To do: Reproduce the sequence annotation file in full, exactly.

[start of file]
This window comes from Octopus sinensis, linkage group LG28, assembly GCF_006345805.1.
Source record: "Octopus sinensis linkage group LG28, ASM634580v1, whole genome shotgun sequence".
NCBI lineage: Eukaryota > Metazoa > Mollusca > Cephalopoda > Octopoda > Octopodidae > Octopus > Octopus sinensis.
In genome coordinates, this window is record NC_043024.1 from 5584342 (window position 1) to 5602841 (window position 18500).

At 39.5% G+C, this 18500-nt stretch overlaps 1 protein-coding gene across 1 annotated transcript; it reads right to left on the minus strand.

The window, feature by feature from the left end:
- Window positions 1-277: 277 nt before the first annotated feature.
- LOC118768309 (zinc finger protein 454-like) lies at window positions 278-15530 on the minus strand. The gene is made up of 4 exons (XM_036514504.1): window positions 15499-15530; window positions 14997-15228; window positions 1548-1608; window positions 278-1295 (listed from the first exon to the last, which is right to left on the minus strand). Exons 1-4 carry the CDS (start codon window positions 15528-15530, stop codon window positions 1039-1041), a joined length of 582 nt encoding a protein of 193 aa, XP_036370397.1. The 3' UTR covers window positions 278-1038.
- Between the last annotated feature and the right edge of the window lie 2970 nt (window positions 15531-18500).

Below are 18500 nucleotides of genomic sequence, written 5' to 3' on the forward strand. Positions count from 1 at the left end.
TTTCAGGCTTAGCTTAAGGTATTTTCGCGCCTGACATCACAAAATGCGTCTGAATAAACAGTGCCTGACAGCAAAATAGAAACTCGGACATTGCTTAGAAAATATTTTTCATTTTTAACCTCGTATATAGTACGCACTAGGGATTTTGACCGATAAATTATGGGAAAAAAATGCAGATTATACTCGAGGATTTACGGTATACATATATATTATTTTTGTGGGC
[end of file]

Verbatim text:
This window comes from Octopus sinensis, linkage group LG28, assembly GCF_006345805.1.
Source record: "Octopus sinensis linkage group LG28, ASM634580v1, whole genome shotgun sequence".
NCBI lineage: Eukaryota > Metazoa > Mollusca > Cephalopoda > Octopoda > Octopodidae > Octopus > Octopus sinensis.
In genome coordinates, this window is record NC_043024.1 from 5584342 (window position 1) to 5602841 (window position 18500).

At 39.5% G+C, this 18500-nt stretch overlaps 1 protein-coding gene across 1 annotated transcript; it reads right to left on the minus strand.

The window, feature by feature from the left end:
- Window positions 1-277: 277 nt before the first annotated feature.
- LOC118768309 (zinc finger protein 454-like) lies at window positions 278-15530 on the minus strand. The gene is made up of 4 exons (XM_036514504.1): window positions 15499-15530; window positions 14997-15228; window positions 1548-1608; window positions 278-1295 (listed from the first exon to the last, which is right to left on the minus strand). Exons 1-4 carry the CDS (start codon window positions 15528-15530, stop codon window positions 1039-1041), a joined length of 582 nt encoding a protein of 193 aa, XP_036370397.1. The 3' UTR covers window positions 278-1038.
- Between the last annotated feature and the right edge of the window lie 2970 nt (window positions 15531-18500).

Below are 18500 nucleotides of genomic sequence, written 5' to 3' on the forward strand. Positions count from 1 at the left end.
TTTCAGGCTTAGCTTAAGGTATTTTCGCGCCTGACATCACAAAATGCGTCTGAATAAACAGTGCCTGACAGCAAAATAGAAACTCGGACATTGCTTAGAAAATATTTTTCATTTTTAACCTCGTATATAGTACGCACTAGGGATTTTGACCGATAAATTATGGGAAAAAAATGCAGATTATACTCGAGGATTTACGGTATACATATATATTATTTTTGTGGGC